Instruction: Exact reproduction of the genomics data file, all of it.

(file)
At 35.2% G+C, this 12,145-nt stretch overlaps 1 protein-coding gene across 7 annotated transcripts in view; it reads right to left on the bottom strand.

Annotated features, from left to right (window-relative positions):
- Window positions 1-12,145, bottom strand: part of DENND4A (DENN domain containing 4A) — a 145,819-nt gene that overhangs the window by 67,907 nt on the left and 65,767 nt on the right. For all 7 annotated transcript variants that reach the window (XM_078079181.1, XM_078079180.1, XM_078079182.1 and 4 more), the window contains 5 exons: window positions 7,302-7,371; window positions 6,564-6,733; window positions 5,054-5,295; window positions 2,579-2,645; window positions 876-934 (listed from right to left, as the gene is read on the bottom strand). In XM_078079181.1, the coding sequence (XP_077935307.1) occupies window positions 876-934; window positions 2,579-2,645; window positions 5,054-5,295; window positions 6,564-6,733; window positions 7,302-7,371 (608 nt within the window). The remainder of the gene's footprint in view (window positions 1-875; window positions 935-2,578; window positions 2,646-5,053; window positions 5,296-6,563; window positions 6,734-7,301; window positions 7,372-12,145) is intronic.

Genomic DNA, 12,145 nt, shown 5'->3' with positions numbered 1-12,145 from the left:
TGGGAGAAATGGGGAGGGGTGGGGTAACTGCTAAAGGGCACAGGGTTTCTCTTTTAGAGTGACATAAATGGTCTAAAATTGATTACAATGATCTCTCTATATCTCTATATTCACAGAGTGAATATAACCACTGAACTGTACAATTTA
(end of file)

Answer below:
At 35.2% G+C, this 12,145-nt stretch overlaps 1 protein-coding gene across 7 annotated transcripts in view; it reads right to left on the bottom strand.

Annotated features, from left to right (window-relative positions):
- Window positions 1-12,145, bottom strand: part of DENND4A (DENN domain containing 4A) — a 145,819-nt gene that overhangs the window by 67,907 nt on the left and 65,767 nt on the right. For all 7 annotated transcript variants that reach the window (XM_078079181.1, XM_078079180.1, XM_078079182.1 and 4 more), the window contains 5 exons: window positions 7,302-7,371; window positions 6,564-6,733; window positions 5,054-5,295; window positions 2,579-2,645; window positions 876-934 (listed from right to left, as the gene is read on the bottom strand). In XM_078079181.1, the coding sequence (XP_077935307.1) occupies window positions 876-934; window positions 2,579-2,645; window positions 5,054-5,295; window positions 6,564-6,733; window positions 7,302-7,371 (608 nt within the window). The remainder of the gene's footprint in view (window positions 1-875; window positions 935-2,578; window positions 2,646-5,053; window positions 5,296-6,563; window positions 6,734-7,301; window positions 7,372-12,145) is intronic.

Genomic DNA, 12,145 nt, shown 5'->3' with positions numbered 1-12,145 from the left:
TGGGAGAAATGGGGAGGGGTGGGGTAACTGCTAAAGGGCACAGGGTTTCTCTTTTAGAGTGACATAAATGGTCTAAAATTGATTACAATGATCTCTCTATATCTCTATATTCACAGAGTGAATATAACCACTGAACTGTACAATTTA